You still see the yellow ribbons here and there around Seoul. I remember seeing them even in Los Angeles, pinned up by the hundred outside the Korean consulate building on Wilshire Boulevard. I got a couple yellow ribbons of my own last week, freebies that came with admission to Kin Jin-yeul’s new documentary Cruel State (나쁜 나라), which follows the quest for answers undertaken by the parents of the high-school students who perished last April in the sinking of the MV Sewol, the disaster which precipitated the yellow-ribbon flurry.
Cruel State covers, in roughly captured but often striking handheld video images, the year and a half after the incident, during which time a group of these parents spent beating on the Korean government’s door, seemingly full-time, marching to various official buildings and camping out on their steps, confronting a host of blank-faced representatives, heckling the president and even making their way up to her house, all the while demanding to know why their children had to die on a field trip. It should hardly count as a spoiler to tell you that the parents end the film in possession of as few answers as they had at the beginning.
In a sense, we know exactly why those kids died, having long had the facts laid out for us: the overloaded cargo hold, the underloaded ballast tank, the sudden turn, the nearly untrained crew, the captain not even asleep at the wheel but nowhere near it. But nobody has yet explained to anyone’s satisfaction, let alone to that of the families of the deceased, why the nation watched the ship sink on live television while an ineffective and seemingly incompetent rescue operation flailed around it. Absent a thorough explanation, the parents would at least like someone to take credible responsibility for those 304 lives lost.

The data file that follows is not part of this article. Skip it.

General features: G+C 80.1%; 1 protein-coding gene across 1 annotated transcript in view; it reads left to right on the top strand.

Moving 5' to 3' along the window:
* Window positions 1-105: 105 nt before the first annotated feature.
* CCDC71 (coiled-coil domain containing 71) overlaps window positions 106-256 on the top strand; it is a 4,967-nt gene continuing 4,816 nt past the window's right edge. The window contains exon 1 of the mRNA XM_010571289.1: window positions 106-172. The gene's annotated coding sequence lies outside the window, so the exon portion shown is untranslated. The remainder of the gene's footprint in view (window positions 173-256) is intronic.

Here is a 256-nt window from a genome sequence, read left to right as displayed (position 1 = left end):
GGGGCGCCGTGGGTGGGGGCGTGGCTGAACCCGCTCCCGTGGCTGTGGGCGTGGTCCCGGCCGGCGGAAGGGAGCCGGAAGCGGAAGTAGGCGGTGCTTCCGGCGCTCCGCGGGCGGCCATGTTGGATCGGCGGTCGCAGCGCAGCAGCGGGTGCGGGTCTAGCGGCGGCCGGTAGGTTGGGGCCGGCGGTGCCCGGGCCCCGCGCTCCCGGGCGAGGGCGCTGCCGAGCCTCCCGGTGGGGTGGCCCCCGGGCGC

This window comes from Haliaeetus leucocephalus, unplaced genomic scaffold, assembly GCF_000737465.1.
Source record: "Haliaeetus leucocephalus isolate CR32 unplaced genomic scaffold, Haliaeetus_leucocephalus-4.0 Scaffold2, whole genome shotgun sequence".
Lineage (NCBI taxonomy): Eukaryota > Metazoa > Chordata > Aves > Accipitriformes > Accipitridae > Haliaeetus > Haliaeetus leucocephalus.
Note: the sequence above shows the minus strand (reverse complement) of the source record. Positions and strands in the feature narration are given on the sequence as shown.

“I take full responsibility,” announced the suicide note in the pocket of the school’s principal, and the Prime Minister said it too when he resigned over the matter, but they meant it in a more traditional East Asian fall-on-your-sword kind of way, while the families want to know who actually caused the disaster. But no one group of people, let alone one individual, could have brought about the fate of the Sewol themselves, and given that, I can almost understand the South Korean government’s tendency toward stonewalling and blame-deflecting circumlocution. Nobody thinks they did their job overseeing the cargo ferry industry, but could anyone in charge of running the country, even those most filled with shame by the incident, imagine that any decision of their own sank the ship?
Even those in charge of running the ship itself must see the blame as widely dispersed. Thoughts of disproportionate culpability no doubt haunt the surviving crew members directly involved in that fateful turn, but even they stand at the end of a long causal chain, one that may stretch all the way back to the early development of South Korea, the country that found a way to do the seemingly impossible: raise itself from the status of half a poor, ruined, and thoughtlessly divided remote peninsula to that of a modern economic powerhouse more first-world, in many ways, than much of the first world.